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Restoring John Beck's Claud Butler

Posted: Friday 21st August 2020

Author: Jon Derricott

I was really lucky to get this bike just after its 60th birthday from it’s original owner John Beck. When I first went to look at it John casually slipped, “it’s seen a few murders you know” into the conversation. John had owned the bike from new, buying it as a frame only and building it up himself, adding better quality parts when he could afford them.

When I got it, it still had the pressed steel brakes on it from the Raleigh Lenton Sports that had been John’s previous bike. It also had flat bars added as John’s flexibility diminished with increasing age, but John had the original Titan Maes bars and gave these to me with the bike. It even came with its original Britton pump.

All I’ve done is to replace the brakes, fit the original handlebars, and get the stem re-chromed. Everything else is as it came to me. I’ve chosen to keep it this way, even though the paint job and transfers clearly indicate that it was ‘refreshed’ in the late 70’s or early 80’s. To me it’s a bike that clearly shows its history and I will only redo the frame when it really needs it.

The Sturmey-Archer FM hub has a date of 1958 on it, which fits perfectly with the stories John told me of his two tours of Norway on the bike. For his first foreign tour in 1956, John was given a derailleur to try by the MD of a Willenhall chainwheel manufacturer (Williams?). The less than perfect road surfaces of Northern Norway quickly rendered these ‘new-fangled’ gears inoperative, prompting John to literally ‘throw them in a lake’ (well, fjord actually) and ride on one gear for the rest of that trip. For his return in 1958, John chose to add the FM hub, which caused him no problems.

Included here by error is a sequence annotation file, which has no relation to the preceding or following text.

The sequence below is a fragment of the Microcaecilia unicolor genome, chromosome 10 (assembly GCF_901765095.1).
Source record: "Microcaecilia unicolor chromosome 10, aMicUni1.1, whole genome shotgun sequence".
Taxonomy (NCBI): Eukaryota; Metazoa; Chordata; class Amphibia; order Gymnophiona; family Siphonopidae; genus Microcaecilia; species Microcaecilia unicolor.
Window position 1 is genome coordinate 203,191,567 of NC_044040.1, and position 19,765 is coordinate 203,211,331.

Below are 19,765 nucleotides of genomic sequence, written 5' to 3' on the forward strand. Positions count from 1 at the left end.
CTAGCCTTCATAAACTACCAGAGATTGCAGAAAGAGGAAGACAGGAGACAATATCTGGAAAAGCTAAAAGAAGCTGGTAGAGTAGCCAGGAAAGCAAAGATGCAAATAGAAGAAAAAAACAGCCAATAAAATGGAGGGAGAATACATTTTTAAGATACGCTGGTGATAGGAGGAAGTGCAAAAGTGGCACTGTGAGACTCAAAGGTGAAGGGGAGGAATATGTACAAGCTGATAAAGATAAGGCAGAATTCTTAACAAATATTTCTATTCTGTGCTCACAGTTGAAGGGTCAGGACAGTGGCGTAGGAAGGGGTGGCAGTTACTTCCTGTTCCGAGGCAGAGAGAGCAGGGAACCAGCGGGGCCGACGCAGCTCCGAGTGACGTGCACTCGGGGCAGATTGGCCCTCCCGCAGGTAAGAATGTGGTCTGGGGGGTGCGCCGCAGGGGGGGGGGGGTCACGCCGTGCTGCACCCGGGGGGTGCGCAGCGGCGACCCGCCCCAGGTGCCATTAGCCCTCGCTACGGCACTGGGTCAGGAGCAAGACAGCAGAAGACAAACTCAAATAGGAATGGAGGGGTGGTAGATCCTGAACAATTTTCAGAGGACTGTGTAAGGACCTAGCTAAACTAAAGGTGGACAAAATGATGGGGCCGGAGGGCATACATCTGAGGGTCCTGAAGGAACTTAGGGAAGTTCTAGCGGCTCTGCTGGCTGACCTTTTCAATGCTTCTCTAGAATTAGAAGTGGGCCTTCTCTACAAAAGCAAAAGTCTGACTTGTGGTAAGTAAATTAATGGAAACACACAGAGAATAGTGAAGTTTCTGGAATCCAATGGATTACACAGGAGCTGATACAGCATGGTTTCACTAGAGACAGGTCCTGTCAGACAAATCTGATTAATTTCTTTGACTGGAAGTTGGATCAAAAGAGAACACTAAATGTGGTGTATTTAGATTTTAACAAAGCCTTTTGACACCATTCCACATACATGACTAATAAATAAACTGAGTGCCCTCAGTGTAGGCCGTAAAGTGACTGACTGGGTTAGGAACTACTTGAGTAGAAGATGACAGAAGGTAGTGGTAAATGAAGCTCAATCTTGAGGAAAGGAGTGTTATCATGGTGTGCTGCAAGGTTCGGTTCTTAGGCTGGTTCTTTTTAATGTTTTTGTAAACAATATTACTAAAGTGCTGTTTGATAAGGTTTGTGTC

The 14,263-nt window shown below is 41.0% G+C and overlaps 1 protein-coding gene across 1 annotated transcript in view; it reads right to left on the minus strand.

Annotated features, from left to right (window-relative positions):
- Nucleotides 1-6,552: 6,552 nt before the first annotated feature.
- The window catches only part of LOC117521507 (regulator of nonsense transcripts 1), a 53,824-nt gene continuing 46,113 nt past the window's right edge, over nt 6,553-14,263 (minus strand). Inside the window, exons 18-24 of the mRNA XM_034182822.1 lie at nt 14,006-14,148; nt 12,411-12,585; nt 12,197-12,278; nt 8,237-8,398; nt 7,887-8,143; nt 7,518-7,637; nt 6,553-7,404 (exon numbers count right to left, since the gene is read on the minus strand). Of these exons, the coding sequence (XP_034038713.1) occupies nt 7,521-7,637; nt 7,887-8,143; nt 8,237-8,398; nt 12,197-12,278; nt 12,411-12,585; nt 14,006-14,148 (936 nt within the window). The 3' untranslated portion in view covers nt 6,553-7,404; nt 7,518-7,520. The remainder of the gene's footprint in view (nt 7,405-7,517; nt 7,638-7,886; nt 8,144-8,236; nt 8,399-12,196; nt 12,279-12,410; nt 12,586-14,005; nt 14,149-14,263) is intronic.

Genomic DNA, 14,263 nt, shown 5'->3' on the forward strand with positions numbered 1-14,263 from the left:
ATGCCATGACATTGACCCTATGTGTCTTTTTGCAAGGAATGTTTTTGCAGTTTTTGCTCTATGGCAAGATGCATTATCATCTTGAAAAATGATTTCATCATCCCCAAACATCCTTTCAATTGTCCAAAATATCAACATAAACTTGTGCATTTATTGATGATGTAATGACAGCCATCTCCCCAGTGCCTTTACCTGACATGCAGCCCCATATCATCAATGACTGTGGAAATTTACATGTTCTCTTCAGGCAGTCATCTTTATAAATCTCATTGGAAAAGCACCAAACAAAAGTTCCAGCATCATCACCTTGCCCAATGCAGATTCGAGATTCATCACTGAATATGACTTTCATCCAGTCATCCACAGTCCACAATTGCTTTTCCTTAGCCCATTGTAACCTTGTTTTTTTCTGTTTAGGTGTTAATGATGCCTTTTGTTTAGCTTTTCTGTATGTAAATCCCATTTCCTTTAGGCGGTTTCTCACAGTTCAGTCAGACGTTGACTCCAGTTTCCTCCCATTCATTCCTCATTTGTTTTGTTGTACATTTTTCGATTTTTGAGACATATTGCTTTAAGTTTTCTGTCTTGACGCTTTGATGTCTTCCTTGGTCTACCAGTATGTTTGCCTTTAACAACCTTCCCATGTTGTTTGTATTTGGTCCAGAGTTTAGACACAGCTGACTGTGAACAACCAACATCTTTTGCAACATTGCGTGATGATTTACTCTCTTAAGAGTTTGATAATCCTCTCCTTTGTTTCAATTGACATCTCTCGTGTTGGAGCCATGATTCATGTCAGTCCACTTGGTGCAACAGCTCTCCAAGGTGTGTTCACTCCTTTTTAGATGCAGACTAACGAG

The bike has ‘seen a few murders’ because John was a provincial newspaper reporter, and used it as his principal means of transport for many years. In his autobiographical 2003 book Perhaps I’m Really Mervyn Davenport, John details many of his lifetime experiences. Unsurprisingly, the beloved bike features in this book and has pride of place in the front cover photograph.

Frame24” Frame number 513 (March 1951)
Wheels26” Constrictor Conloy hubs on Blumfield Duralite hub (front) and Sturmey Archer FM rear;
GearsSturmey Archer FM – 4-Speed;
BrakesWeinmann type 730;
Stem/BarsGB Kromo/Titan Maes;
PedalsChater Lea;
SaddleBrooks B17;
Pumporiginal Britton
Thanks for reading

Posted: Friday 21st August 2020

Author: Jon Derricott

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